“This makes sense, seeing as Michigan is not an energy-resource rich state and we import a significant amount of our resources from out of state, whether it be coal, natural gas or oil. Reducing our dependence on non-local resources while shifting our energy production to renewable resources should be a no brainer.
“The only question is whether this should be an amendment to our constitution, or should our legislature attempt to do something about it (HINT: They won’t.) Overall opinion: Vote Yes!”
This is an interesting one in terms of politics and the belief in energy manufacturing. The State of Michigan produces a variety of power, but not anywhere in the range to produce more manufacturing without a new resource to use. Cost-wise, we’ll be putting direct pressure upon energy companies to produce a renewable infrastructure, but there is a big caveat. In the current wording, there is no real definition of the word “produce.” We could just buy it somewhere else.
And without a mandate of the Legislature to force Michigan utilities to produce that energy at home, we’ll just create a power market and some intra-state quibbles, since our Energy Regulatory Commission grids are regional. Power companies also retrieve power from other states in times of peak use; this would limit the flexibility of power companies to handle outages and related repair. I say Vote NO.
Motz: ”Prop 4 is regarding in-home care workers’ ability to organize and bargain collectively. It also puts into place a new council (Michigan Quality Home Care Council) that would be in charge of many of the functions that are divided up into a bunch of other places at the moment. More info in my Citizens Research Council of Michigan link. The issue is more complicated than it looks on the surface, but the benefits for those using home health care aides are pretty large. My overall opinion: Vote Yes!”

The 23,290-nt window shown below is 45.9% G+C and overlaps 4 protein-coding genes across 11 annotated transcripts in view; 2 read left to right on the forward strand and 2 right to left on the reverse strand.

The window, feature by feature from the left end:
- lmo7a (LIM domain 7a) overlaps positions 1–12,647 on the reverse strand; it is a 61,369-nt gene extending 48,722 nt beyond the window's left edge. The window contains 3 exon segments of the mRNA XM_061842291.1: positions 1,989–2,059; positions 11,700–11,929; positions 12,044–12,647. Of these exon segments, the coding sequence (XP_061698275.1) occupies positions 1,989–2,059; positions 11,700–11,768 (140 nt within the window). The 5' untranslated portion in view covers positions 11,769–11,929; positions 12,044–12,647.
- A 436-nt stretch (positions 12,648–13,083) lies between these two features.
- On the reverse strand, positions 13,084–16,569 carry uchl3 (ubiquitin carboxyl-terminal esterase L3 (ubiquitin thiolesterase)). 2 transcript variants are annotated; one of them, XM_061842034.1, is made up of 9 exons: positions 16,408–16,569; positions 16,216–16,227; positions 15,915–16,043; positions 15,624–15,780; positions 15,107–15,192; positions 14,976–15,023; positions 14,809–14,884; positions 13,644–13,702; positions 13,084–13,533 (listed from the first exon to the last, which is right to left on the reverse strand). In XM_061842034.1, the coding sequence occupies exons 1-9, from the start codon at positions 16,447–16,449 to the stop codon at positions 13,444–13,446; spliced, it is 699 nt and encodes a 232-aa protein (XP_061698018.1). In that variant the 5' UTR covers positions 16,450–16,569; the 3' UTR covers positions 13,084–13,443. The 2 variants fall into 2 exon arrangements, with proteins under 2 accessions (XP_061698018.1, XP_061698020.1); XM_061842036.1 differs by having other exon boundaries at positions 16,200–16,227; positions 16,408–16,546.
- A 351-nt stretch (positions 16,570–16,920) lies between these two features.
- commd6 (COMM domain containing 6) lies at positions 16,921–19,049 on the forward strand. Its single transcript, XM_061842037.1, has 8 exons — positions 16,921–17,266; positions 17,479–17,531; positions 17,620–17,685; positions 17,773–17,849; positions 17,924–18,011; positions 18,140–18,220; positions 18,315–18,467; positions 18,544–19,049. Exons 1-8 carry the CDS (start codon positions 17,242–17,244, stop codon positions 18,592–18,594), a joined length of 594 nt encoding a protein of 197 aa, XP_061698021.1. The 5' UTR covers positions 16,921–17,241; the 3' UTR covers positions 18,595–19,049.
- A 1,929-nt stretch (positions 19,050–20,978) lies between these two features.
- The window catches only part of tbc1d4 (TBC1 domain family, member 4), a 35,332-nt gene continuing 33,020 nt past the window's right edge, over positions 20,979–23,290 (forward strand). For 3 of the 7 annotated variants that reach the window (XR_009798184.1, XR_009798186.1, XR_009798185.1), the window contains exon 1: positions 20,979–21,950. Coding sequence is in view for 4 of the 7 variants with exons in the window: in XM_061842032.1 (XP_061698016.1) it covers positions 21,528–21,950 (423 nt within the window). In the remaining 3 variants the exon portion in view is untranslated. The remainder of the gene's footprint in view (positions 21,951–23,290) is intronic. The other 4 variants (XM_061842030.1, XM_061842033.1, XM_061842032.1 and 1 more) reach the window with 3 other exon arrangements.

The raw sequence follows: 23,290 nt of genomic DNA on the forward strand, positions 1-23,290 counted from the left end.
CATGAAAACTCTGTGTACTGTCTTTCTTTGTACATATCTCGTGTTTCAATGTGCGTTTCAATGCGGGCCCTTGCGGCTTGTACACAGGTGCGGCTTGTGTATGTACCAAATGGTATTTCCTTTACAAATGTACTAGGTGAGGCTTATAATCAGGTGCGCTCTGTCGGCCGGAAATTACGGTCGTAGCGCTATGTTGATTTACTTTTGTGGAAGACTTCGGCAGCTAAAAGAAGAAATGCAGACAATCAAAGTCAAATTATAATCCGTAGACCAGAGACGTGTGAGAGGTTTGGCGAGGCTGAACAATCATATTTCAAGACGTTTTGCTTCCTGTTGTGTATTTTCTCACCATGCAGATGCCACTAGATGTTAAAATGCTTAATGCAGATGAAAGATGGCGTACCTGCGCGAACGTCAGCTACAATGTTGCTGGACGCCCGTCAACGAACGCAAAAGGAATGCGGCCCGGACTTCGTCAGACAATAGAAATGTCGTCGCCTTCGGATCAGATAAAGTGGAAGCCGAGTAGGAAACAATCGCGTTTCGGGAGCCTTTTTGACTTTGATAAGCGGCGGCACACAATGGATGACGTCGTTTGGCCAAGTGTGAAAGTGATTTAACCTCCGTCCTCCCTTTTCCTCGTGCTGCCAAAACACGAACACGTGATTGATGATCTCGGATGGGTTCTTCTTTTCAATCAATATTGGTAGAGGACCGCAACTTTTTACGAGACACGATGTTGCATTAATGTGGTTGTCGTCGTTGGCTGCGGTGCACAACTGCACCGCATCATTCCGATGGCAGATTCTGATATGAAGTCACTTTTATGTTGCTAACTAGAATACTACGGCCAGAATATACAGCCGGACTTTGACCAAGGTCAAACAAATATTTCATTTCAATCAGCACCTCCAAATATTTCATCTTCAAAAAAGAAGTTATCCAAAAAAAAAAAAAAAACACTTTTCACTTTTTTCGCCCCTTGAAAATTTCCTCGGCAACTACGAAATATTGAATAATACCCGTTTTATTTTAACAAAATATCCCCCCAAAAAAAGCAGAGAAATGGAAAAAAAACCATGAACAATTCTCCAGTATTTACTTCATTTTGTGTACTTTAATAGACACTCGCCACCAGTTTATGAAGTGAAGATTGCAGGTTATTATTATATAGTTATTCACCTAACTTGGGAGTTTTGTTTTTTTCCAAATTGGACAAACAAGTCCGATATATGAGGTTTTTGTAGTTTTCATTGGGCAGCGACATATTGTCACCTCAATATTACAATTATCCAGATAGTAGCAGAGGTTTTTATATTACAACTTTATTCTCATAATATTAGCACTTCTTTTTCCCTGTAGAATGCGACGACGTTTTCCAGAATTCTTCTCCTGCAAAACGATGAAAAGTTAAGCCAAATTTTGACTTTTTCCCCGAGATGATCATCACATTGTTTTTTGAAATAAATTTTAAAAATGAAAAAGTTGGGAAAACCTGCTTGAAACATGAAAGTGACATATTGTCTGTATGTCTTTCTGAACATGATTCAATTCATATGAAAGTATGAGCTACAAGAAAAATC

For me, I don’t like the use or definition of a private workforce unionized without consent of the actual participants, or the application of a single union as the primary bargaining entity. I think home care workers provide amazing care, and we should deliver better options for their efforts. But in terms of Medicare-funded work, the last thing we need is more pressure on costs to deliver services, or the inclusion of a union into federal monies.
Also read closer the changes this amendment will make to other unrelated offices, including establishing a council by forcing a legal declaration of political affiliation. And since we’re dealing with an amendment, I would vote a big “NO” just on that invasive demand.
Motz: ”Prop 5 states that any time that the state wishes to “impose new or additional taxes on taxpayers or expand the base of taxation or increase the rate of taxation,” there must be either a 2/3 majority vote of the State House and Senate, or a statewide vote during the next November election. This piece of legislature has popped up in multiple states across the U.S. in the past decade or two, and it’s never worked well.
“Tying the hands of state government when it comes to being able to change tax rates in response to budget woes never works out well. A good example to look at would be California, where they can’t get any tax increases passed and the state isn’t doing so hot budget wise. Plus, when was the last time 2/3 of a few hundred people, let alone 9.8 million people, were able to agree on ANYTHING? Yeah, never. Overall opinion: Vote NO!”